In perhaps his most popular one-liner, perestroika-era satirist Mikhail Zadornov dubbed Russia “a country with an unpredictable past.” Spanning two continents and eleven time zones, the state now known as the Russian Federation lays claim to conflicting inheritances, from Kievan Rus and the Third Rome to the czarist Russian empire and the Soviet Union.... Read more.

“Post-Soviet Union aftermath on display in ‘Specters of Communism’”, Columbia Spectator
by Geneva Hutcheson

Darkened and claustrophobic, the entry room contains two glowing screens, running images of swaying fields, and broken humans. The “Specters of Communism: Contemporary Russian Art” exhibition, which features at the City University of New York’s James Gallery and e-flux location, has turned the white, rectangular James Gallery into a space... Read more.

“The Political Poseurs of Contemporary Russian Art”, Hyperallergic
by Olga Kopenkina

It is always a thankless task to review a show against the backdrop of current political events. But there are exhibitions that just ask for this approach. This goes for  Specters of Communism: Contemporary Russian Art , a two-part exhibition split between  The James Gallery  at the CUNY Graduate Center and the  e-flux  gallery... Read more.

“Five Points With Boris Groys”, Art in America
by Chris Chang

The exhibition title “Specters of Communism: Contemporary Russian Art” suggests an angst-ridden premise. But in the hands of curator Boris Groys the proposition turns ambiguous. Groys, Global Distinguished Professor of Russian and Slavic Studies at New York University and Senior Research Fellow at the Karlsruhe University of Arts and Design, Germany, has... Read more.

Images
Arseny Zhilyaev, Specters of Communism: Contemporary Russian Art, Exhibition view, e-flux, New York. © e-flux.
Arseny Zhilyaev, Specters of Communism: Contemporary Russian Art, Exhibition view, e-flux, New York. © e-flux.
Arseny Zhilyaev, Specters of Communism: Contemporary Russian Art, Exhibition view, e-flux, New York. © e-flux.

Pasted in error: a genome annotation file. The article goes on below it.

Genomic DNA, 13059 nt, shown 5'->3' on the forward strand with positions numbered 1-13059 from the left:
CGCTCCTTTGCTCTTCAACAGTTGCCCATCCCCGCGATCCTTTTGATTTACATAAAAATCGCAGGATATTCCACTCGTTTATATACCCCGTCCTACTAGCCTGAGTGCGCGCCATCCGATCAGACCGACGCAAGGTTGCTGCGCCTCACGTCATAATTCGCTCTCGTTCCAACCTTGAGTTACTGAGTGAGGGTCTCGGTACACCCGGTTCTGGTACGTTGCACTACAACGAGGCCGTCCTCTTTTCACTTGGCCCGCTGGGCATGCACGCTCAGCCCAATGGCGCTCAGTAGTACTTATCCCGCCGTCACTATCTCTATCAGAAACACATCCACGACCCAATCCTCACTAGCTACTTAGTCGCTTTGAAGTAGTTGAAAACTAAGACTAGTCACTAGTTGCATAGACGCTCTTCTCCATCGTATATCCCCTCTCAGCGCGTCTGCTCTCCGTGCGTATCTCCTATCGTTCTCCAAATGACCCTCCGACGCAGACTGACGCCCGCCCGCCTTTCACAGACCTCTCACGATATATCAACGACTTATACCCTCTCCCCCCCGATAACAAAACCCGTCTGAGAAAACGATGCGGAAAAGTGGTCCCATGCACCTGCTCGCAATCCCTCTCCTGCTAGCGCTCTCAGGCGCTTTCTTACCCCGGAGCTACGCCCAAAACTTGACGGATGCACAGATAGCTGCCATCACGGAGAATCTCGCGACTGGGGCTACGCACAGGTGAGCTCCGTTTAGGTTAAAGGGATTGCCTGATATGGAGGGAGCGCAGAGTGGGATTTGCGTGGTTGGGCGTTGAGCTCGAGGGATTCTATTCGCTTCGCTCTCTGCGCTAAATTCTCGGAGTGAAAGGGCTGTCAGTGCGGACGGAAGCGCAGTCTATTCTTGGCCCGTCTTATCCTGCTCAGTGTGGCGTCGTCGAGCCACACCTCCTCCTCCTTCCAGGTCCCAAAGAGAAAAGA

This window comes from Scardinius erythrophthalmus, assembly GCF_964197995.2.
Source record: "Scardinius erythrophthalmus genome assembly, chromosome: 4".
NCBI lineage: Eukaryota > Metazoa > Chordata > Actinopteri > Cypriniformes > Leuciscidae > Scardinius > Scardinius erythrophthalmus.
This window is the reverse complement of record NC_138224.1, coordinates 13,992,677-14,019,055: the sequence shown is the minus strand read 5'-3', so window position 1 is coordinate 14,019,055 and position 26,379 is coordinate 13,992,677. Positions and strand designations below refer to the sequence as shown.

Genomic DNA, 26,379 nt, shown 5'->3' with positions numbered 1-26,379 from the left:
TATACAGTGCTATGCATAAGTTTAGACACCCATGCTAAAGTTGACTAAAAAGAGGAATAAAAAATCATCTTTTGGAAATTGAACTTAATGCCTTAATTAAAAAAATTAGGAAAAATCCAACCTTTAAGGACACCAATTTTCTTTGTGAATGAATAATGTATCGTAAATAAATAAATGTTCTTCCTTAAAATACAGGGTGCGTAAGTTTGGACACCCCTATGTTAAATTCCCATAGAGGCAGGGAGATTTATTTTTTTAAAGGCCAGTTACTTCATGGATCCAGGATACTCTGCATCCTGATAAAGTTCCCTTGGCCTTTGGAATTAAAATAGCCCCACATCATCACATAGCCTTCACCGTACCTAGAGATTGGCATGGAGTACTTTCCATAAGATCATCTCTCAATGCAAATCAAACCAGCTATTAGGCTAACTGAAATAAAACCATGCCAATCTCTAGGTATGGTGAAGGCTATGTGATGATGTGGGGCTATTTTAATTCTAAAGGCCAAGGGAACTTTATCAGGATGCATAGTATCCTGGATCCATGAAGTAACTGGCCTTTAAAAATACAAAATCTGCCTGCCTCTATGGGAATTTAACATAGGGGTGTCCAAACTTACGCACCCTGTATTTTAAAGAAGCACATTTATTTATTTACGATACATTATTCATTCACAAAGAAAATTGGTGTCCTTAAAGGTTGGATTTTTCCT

Arseny Zhilyaev, Amphora, 2011, Specters of Communism: Contemporary Russian Art, Exhibition view, e-flux, New York. © e-flux.
Arseny Zhilyaev, Vladimir Putin, Pattern on the Frozen Window, 2009, Specters of Communism: Contemporary Russian Art, Exhibition view, e-flux, New York. © e-flux.
Arseny Zhilyaev, Putin’s action, 2013, Specters of Communism: Contemporary Russian Art, Exhibition view, e-flux, New York. © e-flux.
Arseny Zhilyaev, The Inauguration, 2012, Specters of Communism: Contemporary Russian Art, Exhibition view, e-flux, New York. © e-flux.
Arseny Zhilyaev, The Inauguration, 2012, Specters of Communism: Contemporary Russian Art, Exhibition view, e-flux, New York. © e-flux.
Anton Vidokle, The Communist Revolution Was Caused By The Sun, Specters of Communism: Contemporary Russian Art, Exhibition view, e-flux, New York. © e-flux.
Anton Vidokle, The Communist Revolution Was Caused By The Sun, Specters of Communism: Contemporary Russian Art, Exhibition view, e-flux, New York. © e-flux.
Anton Ginzburg, Specters of Communism: Contemporary Russian Art, Exhibition view, e-flux, New York. © e-flux.
Anton Ginzburg, Specters of Communism: Contemporary Russian Art, Exhibition view, e-flux, New York. © e-flux.
Anton Ginzburg, Specters of Communism: Contemporary Russian Art, Exhibition view, e-flux, New York. © e-flux.
Anton Ginzburg, Specters of Communism: Contemporary Russian Art, Exhibition view, e-flux, New York. © e-flux.
Anton Ginzburg, Specters of Communism: Contemporary Russian Art, Exhibition view, e-flux, New York. © e-flux.
Pussy Riot, Specters of Communism: Contemporary Russian Art, Exhibition view, e-flux, New York. © e-flux.
Pussy Riot, Specters of Communism: Contemporary Russian Art, Exhibition view, e-flux, New York. © e-flux.
Pussy Riot, Specters of Communism: Contemporary Russian Art, Exhibition view, e-flux, New York. © e-flux.